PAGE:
Colt Express Review

By Chris / July 28, 2017
Colt Express

Colt Express brings a high speed train robbery to your mobile device.

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Platforms

Android & iOS

Game Length

 10 - 15 Minutes

# of Players

1 - 6

Game Publisher

Ludonaute

App Developer

@AsmodeeDigital

Our Rating

Multiplayer Options
  • Random Matchmaking
  • Cross-Platform
  • Synchronous  Online Play

Overview

Colt Express puts players in the middle of the action in a high speed train robbery, battling fellow Bandits and a pesky Marshall to try to collect the most loot before the train reaches its destination. Colt Express is the 2015 Spiel des Jahres winner, the prestigious German board game of the year award. Like most other winners, Colt Express is a lightweight family game, an action planning game that plays up to six players in about 10-15 minutes, mostly varying based on player count.

A round in Colt Express consists of two phases: Schemin’ and Stealin’. Schemin’ has each player take turns selecting a card from their hand which represents an action they will take during the Stealin’ phase. There are a few turns of Schemin’ before moving to Stealin’. Stealin’ has players act out the actions from the cards they chose earlier. These actions are taken in the order they were placed. The actions have you moving around the train both between cars and from roof to cab, attacking other Bandits, grabbing some loot, or moving the common enemy: the Marshall. After five rounds ofr Schemin’ and Stealin’, the player with the most cash wins the game.

The trick of Colt Express is that most of the actions you can take are highly dependent on where you, as well as your competing Bandits and the Marshall, are on the train when you take the action. This gets tricky because there is no way to guarantee these placements unless you are going first in the first round of Stealin’. After that, even though other Bandits mostly play their cards face up during Schemin’, exact locations are unpredictable because other Bandits can move in multiple directions, as can the Marshall. This can result in many wasted moves. You might end up trying to punch an opponent only to find yourself standing alone, or trying to pick up some loot only to find yourself in a location without any to grab. This inevitably leads to a high degree of luck, which will likely leave this game as a hit or miss for players.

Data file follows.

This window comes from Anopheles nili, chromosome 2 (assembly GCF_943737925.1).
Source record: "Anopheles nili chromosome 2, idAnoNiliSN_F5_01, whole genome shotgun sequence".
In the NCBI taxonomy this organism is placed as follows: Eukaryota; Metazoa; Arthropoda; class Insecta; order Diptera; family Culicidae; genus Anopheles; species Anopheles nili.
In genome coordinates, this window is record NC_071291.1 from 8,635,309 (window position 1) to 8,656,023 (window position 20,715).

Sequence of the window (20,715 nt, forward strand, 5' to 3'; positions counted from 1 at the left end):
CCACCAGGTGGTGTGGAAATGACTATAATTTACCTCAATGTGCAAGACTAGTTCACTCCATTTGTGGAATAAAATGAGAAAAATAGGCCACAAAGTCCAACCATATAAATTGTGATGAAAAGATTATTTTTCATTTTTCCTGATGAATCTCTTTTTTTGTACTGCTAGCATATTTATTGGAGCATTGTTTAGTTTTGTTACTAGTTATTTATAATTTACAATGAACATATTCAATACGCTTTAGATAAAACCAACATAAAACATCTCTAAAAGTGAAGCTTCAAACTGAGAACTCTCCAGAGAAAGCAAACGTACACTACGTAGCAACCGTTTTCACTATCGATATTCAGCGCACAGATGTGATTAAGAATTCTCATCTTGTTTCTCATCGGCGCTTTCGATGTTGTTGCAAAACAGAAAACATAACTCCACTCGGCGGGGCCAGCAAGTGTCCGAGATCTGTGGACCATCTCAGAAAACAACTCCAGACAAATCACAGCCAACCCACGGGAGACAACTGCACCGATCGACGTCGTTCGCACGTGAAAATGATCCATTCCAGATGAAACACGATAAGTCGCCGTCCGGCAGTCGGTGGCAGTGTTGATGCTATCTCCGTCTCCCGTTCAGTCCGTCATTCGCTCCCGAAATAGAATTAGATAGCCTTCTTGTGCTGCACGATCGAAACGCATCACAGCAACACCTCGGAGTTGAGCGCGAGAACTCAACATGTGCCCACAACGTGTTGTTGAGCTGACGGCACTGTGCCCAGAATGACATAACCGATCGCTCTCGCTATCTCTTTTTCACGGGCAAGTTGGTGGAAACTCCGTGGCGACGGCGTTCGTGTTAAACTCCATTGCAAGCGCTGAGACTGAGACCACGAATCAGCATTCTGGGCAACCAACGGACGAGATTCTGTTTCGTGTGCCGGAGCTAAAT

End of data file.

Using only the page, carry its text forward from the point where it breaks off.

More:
There are a few additional odds and ends that alter the game. Each Bandit has their own special ability, such as Ghost who’s first card is played faced down. Throughout the five rounds, the phases of Schemin’ are injected with variations on the standard “play a card face up” rules. A tunnel phase, for example, means everybody plays their cards face down. The “U-Turn” phase reverses the order, and there are a few others. The Marshall acts as the common enemy of all Bandits and is manipulated by players using the Marshall card. He moves through the inside of the cars only, and when he is in the same location of a player, he shoots them, adding a useless bullet card to their deck and sending them fleeing to the top of the train car. Speaking of bullets, players can shoot each other, which adds a bullet card to the receiving player’s deck and the player who has the fewest bullets in their six-shooter at the end of the game receives a major $1000 bonus.

Cash is gained simply by picking it up using a card. The game starts with a handful of different loot lying in the cars. Players can force other Bandits to drop their loot by punching them, always a fun interaction. The ultimate goal of all of the moving, climbing, shooting, punching, and everything else is to end up with the most cash to take the win.

I’ve only played the physical version of Colt Express once, and it was a couple of years ago, but from my recollection, the physical setup and playing of the game was a very fun portion of the experience. The 3D train, moving your Bandit around, punching other players, etc… all very fun interactions. The gameplay in app form falls a little short for me, personally, but let's take a look at what the app offers and how well it pulls it off.

Barrier to Entry

Colt Express provides a tutorial and a rulebook. Both are very well done. The tutorial starts you off slowly and builds up to the full complement of concepts in the game. The rulebook is very thorough in its explanations of the rules and it does a great job of explaining the extras not covered in the tutorial, such as the Bandit abilities. The rulebook also has a section explaining the online ranking and karma systems which is a great bonus, too often things like this are left unexplained. Colt Express does a great job teaching the game to new players, we couldn’t ask for more on this front.

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Loading...one of many great graphics

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Robbery in action!

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Select your game type

Look and Feel

The app looks great. While a digital version couldn’t capture the physical feel of playing on the 3D train board, it does a great job providing eye catching graphics. The Bandits come to life with great interpretations, and the animations throughout simply look awesome. Seeing the train constantly moving is a fantastic touch. The menus all have bright, shining graphics and are laid out very well. They even add a series of comics for the Bandits which look great. We wish the designers on this one could get their hands on some other apps, Colt Express simply looks amazing.